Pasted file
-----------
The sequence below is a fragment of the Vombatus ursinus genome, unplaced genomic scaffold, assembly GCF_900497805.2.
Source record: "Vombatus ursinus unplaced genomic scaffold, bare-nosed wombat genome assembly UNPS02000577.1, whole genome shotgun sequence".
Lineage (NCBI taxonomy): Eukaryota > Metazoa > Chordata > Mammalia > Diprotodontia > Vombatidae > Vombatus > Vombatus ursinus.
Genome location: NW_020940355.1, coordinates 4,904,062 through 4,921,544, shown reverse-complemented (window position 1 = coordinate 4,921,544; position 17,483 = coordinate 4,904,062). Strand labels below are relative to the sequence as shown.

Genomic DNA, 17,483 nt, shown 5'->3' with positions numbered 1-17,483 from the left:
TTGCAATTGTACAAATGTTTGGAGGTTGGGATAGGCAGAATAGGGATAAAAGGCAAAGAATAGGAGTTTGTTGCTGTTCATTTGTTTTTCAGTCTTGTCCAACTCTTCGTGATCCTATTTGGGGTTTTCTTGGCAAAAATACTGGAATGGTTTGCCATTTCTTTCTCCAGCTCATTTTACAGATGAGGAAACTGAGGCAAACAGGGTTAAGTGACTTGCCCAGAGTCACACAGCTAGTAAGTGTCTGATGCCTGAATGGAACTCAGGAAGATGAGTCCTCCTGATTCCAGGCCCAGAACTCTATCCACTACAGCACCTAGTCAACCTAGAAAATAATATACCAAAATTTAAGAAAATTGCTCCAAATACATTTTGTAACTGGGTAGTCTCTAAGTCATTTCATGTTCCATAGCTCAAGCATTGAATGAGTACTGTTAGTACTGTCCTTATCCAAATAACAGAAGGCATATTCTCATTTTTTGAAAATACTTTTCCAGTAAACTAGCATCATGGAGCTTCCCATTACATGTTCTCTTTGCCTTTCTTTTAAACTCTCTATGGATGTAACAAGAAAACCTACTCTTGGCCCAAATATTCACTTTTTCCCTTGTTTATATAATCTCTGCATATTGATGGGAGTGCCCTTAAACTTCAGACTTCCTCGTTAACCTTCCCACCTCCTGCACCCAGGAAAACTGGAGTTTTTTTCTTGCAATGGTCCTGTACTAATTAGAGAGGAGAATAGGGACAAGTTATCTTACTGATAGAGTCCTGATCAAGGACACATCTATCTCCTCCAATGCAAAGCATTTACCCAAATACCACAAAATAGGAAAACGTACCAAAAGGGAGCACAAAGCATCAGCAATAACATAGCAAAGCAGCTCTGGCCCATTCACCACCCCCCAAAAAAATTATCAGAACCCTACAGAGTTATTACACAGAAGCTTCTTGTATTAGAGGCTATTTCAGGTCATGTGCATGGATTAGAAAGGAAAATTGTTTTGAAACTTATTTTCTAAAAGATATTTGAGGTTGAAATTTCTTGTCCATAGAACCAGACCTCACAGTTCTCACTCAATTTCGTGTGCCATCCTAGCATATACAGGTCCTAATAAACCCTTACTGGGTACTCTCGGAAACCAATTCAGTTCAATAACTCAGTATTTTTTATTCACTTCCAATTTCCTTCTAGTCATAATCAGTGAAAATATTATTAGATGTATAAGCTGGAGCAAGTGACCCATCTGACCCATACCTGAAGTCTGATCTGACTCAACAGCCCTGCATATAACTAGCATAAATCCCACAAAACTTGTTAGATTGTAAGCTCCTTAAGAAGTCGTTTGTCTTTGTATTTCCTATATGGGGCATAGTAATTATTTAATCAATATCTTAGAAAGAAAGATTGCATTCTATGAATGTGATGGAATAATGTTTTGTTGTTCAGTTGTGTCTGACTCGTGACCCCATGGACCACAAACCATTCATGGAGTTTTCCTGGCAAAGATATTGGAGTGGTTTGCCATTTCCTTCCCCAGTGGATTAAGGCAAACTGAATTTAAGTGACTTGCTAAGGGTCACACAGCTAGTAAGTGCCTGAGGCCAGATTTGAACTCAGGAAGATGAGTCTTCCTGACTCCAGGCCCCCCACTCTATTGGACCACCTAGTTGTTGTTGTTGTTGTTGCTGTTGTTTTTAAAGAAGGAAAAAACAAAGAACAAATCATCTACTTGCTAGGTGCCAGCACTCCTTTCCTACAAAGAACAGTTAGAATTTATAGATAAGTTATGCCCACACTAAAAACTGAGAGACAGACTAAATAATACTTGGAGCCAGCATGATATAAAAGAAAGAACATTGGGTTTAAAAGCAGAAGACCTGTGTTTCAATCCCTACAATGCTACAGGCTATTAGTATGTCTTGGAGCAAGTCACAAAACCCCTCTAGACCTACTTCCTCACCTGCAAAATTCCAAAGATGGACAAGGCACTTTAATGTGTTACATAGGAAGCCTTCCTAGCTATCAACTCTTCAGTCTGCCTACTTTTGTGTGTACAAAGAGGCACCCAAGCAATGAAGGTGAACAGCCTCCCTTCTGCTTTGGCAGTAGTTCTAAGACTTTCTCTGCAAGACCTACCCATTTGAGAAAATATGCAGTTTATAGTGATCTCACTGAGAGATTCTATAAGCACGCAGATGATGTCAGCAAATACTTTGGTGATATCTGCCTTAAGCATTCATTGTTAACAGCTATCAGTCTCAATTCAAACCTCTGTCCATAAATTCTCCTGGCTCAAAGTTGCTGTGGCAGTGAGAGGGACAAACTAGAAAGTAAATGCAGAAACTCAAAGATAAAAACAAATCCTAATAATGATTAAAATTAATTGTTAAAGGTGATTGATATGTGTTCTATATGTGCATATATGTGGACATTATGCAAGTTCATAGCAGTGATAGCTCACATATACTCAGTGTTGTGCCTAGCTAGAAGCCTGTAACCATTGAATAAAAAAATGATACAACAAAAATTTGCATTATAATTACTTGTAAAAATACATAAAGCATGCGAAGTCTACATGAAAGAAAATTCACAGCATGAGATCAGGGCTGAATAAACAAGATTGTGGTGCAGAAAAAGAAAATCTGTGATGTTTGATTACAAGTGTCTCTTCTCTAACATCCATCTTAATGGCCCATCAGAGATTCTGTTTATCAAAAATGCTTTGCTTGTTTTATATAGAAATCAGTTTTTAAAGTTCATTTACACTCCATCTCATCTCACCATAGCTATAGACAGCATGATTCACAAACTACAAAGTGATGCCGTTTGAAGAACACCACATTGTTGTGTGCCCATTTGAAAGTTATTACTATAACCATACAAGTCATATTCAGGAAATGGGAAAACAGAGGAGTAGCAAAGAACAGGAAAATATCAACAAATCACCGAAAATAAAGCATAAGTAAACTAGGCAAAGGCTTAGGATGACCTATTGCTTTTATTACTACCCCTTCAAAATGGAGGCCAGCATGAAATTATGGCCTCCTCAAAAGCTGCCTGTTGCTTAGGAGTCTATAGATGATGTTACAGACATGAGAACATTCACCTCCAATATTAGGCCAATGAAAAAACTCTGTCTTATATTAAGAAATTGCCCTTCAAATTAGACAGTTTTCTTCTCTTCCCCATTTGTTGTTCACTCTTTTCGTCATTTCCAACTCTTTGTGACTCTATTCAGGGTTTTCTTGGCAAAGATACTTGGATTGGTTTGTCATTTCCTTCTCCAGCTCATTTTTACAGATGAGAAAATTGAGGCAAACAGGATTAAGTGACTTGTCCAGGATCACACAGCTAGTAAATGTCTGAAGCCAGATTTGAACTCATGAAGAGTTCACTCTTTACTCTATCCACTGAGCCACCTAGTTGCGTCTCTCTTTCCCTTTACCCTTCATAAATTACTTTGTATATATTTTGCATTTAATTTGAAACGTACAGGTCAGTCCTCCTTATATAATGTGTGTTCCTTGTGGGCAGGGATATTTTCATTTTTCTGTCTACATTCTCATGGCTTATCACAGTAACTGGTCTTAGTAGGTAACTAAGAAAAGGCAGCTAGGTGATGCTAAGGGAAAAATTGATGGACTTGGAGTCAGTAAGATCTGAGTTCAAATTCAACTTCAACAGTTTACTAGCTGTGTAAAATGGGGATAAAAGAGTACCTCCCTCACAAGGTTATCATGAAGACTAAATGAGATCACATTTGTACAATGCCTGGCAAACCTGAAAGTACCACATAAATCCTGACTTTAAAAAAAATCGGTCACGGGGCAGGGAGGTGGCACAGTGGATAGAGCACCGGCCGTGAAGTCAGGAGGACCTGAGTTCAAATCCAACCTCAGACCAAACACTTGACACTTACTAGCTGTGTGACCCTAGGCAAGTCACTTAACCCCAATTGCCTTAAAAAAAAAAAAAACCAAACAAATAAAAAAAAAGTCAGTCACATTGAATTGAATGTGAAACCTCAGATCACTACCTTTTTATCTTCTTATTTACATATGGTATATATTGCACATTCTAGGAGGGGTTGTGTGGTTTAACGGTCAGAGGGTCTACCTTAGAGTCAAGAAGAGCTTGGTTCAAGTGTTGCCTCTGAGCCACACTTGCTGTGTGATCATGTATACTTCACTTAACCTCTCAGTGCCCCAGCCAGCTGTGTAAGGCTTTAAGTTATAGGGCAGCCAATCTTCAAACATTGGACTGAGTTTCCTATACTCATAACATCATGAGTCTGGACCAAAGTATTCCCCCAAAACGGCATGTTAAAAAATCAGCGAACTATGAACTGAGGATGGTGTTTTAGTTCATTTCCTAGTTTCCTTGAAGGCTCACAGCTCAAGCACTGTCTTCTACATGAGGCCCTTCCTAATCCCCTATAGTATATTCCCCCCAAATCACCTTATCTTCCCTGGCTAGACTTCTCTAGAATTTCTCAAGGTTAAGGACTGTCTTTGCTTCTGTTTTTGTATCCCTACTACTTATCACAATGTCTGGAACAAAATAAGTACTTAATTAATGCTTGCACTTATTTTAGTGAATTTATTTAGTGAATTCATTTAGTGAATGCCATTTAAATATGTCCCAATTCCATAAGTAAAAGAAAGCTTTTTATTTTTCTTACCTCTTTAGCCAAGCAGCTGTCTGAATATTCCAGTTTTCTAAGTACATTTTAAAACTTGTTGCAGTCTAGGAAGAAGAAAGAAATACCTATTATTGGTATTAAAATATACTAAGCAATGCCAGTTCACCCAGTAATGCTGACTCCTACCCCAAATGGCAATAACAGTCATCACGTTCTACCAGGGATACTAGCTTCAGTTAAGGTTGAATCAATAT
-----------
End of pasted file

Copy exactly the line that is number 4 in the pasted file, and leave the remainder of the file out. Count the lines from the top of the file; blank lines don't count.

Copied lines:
Genome location: NW_020940355.1, coordinates 4,904,062 through 4,921,544, shown reverse-complemented (window position 1 = coordinate 4,921,544; position 17,483 = coordinate 4,904,062). Strand labels below are relative to the sequence as shown.